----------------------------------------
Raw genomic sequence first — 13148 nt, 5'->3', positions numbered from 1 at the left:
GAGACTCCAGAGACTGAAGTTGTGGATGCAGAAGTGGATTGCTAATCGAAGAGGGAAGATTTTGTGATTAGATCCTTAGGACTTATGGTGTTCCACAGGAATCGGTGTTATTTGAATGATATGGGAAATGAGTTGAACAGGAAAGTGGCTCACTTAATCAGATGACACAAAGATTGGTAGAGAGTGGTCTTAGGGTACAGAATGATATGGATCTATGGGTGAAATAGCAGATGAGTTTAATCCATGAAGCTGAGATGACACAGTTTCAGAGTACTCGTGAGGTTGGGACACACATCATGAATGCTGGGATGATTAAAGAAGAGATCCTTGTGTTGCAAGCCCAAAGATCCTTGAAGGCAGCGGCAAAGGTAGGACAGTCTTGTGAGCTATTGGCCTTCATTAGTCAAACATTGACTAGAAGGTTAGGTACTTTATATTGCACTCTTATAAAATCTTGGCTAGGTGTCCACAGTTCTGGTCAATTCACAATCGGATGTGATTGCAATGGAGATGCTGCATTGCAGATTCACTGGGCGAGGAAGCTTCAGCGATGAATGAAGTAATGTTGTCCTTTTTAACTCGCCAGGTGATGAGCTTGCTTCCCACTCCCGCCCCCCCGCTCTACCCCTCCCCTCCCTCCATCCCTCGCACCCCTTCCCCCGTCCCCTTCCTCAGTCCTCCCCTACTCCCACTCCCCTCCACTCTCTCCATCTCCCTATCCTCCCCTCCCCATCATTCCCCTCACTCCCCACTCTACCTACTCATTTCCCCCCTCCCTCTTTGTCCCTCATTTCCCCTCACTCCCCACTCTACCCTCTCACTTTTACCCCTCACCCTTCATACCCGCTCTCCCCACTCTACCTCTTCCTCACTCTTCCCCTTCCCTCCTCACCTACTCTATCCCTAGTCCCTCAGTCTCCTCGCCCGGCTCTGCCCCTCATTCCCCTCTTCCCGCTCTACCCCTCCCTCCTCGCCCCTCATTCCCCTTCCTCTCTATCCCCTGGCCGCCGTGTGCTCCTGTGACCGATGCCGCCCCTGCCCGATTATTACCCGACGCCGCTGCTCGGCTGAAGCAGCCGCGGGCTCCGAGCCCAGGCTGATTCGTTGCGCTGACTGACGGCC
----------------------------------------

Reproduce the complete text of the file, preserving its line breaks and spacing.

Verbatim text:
Raw genomic sequence first — 13148 nt, 5'->3', positions numbered from 1 at the left:
GAGACTCCAGAGACTGAAGTTGTGGATGCAGAAGTGGATTGCTAATCGAAGAGGGAAGATTTTGTGATTAGATCCTTAGGACTTATGGTGTTCCACAGGAATCGGTGTTATTTGAATGATATGGGAAATGAGTTGAACAGGAAAGTGGCTCACTTAATCAGATGACACAAAGATTGGTAGAGAGTGGTCTTAGGGTACAGAATGATATGGATCTATGGGTGAAATAGCAGATGAGTTTAATCCATGAAGCTGAGATGACACAGTTTCAGAGTACTCGTGAGGTTGGGACACACATCATGAATGCTGGGATGATTAAAGAAGAGATCCTTGTGTTGCAAGCCCAAAGATCCTTGAAGGCAGCGGCAAAGGTAGGACAGTCTTGTGAGCTATTGGCCTTCATTAGTCAAACATTGACTAGAAGGTTAGGTACTTTATATTGCACTCTTATAAAATCTTGGCTAGGTGTCCACAGTTCTGGTCAATTCACAATCGGATGTGATTGCAATGGAGATGCTGCATTGCAGATTCACTGGGCGAGGAAGCTTCAGCGATGAATGAAGTAATGTTGTCCTTTTTAACTCGCCAGGTGATGAGCTTGCTTCCCACTCCCGCCCCCCCGCTCTACCCCTCCCCTCCCTCCATCCCTCGCACCCCTTCCCCCGTCCCCTTCCTCAGTCCTCCCCTACTCCCACTCCCCTCCACTCTCTCCATCTCCCTATCCTCCCCTCCCCATCATTCCCCTCACTCCCCACTCTACCTACTCATTTCCCCCCTCCCTCTTTGTCCCTCATTTCCCCTCACTCCCCACTCTACCCTCTCACTTTTACCCCTCACCCTTCATACCCGCTCTCCCCACTCTACCTCTTCCTCACTCTTCCCCTTCCCTCCTCACCTACTCTATCCCTAGTCCCTCAGTCTCCTCGCCCGGCTCTGCCCCTCATTCCCCTCTTCCCGCTCTACCCCTCCCTCCTCGCCCCTCATTCCCCTTCCTCTCTATCCCCTGGCCGCCGTGTGCTCCTGTGACCGATGCCGCCCCTGCCCGATTATTACCCGACGCCGCTGCTCGGCTGAAGCAGCCGCGGGCTCCGAGCCCAGGCTGATTCGTTGCGCTGACTGACGGCC